"rubberless" (i.e. gasketless) vacuum brewers poses special consideration to
one wishing to understand the physics of the vacuum coffee pot. In these brewers
there is no rubber gasket to form an airtight seal between the upper and lower chambers.
Instead, the combined weights of the upper chamber, filter, and ground coffee must
be sufficient to counter the total internal pressure exerted upward which would tend to
dislodge the upper chamber. Here is how the inventor, Harvey Cory, explained it: 
"The seal
provided by the ground joint is maintained fluid tight by the weight of the upper bowl
plus the rod. The pressure developed during the brewing operation tends to lift the
upper bowl and break the seal. This pressure is determined by the height the water
must rise before its weight in the upper bowl more than compensates for the additional
difference in levels. In the case of an upper bowl of eightcup capacity (about 46
ounces), its weight, plus that of the rod, may be about 14 to 15 ounces, and with the
ground coffee therein, the total weight is about .95 pound. The height to which the
water must rise depends upon the amount thereof which is displaced from the lower bowl.
Under ordinary conditions this may require a head of from two and a half to three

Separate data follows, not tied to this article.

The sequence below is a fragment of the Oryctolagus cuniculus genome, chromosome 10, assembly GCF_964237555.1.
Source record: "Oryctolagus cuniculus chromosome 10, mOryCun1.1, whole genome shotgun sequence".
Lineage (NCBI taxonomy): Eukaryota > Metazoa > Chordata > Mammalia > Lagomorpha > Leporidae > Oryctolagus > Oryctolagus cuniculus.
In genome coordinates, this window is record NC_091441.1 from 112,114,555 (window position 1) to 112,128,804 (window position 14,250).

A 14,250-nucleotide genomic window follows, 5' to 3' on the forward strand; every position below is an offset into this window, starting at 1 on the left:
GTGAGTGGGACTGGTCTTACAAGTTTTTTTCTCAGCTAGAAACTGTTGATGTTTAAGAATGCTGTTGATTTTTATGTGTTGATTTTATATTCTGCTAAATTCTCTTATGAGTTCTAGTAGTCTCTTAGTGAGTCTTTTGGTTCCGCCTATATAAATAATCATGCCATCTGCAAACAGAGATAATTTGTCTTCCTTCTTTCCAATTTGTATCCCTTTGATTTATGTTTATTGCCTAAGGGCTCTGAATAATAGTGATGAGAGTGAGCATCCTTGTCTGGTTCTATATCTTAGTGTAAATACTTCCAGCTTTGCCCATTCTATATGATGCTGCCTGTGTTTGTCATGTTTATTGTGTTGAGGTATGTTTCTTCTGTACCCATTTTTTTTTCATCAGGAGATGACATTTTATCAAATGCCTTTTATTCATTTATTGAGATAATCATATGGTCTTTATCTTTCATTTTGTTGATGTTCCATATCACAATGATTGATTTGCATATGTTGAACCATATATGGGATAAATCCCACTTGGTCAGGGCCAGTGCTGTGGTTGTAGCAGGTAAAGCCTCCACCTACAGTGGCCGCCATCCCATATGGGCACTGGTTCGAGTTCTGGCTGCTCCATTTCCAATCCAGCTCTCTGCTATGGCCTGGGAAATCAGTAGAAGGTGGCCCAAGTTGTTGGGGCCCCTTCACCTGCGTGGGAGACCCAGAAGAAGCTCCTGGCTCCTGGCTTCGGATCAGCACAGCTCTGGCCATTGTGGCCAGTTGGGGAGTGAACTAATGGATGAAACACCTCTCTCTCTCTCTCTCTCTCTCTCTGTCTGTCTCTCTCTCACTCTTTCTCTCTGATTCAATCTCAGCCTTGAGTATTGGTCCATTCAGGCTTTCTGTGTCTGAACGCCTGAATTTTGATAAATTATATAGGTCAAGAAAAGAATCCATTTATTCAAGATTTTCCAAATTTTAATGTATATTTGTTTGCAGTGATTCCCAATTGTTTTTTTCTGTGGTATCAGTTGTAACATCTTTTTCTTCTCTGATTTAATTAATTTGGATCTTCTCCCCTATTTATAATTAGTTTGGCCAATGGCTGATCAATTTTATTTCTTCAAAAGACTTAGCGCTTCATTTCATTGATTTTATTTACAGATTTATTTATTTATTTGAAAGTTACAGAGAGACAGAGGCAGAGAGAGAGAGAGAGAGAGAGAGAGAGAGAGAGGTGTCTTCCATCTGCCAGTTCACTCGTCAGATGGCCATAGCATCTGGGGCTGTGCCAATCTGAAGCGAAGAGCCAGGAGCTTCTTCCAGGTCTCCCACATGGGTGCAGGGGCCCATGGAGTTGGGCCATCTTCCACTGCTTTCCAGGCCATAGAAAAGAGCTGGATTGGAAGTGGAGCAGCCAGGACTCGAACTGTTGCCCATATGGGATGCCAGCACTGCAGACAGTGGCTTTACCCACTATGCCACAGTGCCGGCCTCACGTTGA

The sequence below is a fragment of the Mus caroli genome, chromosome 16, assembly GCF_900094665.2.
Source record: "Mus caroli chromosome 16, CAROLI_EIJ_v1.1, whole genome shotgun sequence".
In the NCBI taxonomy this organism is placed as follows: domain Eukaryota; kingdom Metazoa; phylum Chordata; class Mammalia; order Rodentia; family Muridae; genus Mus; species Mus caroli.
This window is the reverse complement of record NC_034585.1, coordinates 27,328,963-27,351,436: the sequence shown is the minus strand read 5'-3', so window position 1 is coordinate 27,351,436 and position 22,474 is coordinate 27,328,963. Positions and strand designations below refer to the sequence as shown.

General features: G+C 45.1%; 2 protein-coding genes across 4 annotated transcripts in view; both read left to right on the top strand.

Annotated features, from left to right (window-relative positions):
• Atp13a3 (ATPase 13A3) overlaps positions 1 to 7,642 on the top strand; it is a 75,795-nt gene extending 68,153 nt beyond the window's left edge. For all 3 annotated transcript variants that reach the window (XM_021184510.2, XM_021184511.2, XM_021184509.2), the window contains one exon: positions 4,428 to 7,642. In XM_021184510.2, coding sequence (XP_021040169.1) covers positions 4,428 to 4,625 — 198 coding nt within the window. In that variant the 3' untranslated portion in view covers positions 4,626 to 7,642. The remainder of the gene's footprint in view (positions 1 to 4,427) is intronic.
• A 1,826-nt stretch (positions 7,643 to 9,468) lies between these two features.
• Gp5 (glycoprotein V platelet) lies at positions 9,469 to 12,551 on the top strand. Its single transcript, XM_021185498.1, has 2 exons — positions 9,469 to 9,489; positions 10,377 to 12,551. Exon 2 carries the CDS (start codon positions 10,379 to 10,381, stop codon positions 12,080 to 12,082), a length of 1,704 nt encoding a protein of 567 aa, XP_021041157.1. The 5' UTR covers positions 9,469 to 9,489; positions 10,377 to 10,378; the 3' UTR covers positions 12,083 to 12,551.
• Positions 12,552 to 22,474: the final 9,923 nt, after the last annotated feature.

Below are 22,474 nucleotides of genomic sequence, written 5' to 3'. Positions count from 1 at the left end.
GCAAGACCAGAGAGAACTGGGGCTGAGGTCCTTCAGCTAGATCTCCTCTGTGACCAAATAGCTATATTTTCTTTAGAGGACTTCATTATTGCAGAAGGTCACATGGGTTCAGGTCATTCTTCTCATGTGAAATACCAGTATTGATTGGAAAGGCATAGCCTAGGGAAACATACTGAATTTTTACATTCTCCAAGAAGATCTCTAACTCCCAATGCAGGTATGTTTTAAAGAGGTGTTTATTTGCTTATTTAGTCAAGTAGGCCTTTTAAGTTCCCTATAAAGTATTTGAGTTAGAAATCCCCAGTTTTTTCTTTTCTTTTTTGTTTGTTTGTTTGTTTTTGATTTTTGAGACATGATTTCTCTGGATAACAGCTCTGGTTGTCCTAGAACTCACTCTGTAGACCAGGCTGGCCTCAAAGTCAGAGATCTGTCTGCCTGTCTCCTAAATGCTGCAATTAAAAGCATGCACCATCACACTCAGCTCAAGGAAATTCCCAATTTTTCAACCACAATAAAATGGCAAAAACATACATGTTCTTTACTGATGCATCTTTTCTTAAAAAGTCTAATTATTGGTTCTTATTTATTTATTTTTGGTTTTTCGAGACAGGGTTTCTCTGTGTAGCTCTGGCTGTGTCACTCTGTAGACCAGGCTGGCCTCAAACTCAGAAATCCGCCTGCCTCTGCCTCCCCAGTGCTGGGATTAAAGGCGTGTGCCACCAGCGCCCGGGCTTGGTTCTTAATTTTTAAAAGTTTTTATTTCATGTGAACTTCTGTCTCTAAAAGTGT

and a half inches. If the mean diameter of the sealing surfaces is X inches, then
the value X for the pressure conditions will have to be balanced will be as follows: 




For balanced condition



"This figure of 3.4 inches diameter which is
theoretical requires that some factor of safety be allowed. For instance, it is
found that with the rod and ground coffee in place, some restriction is offered to the
upflow of water into the upper bowl. This will increase the effective internal
pressure required to raise the water into the upper bowl. There is also the weight
pressure which must overbalance the internal pressure by a small amount in order that the
seal may remain fluid tight. For these reasons, two and seveneighths inches
represents a practical maximum value for the X dimension in the case of a coffee maker of
the size indicated." [Excerpt
from U.S. Patent No. 2359405, dated Oct. 3, 1944]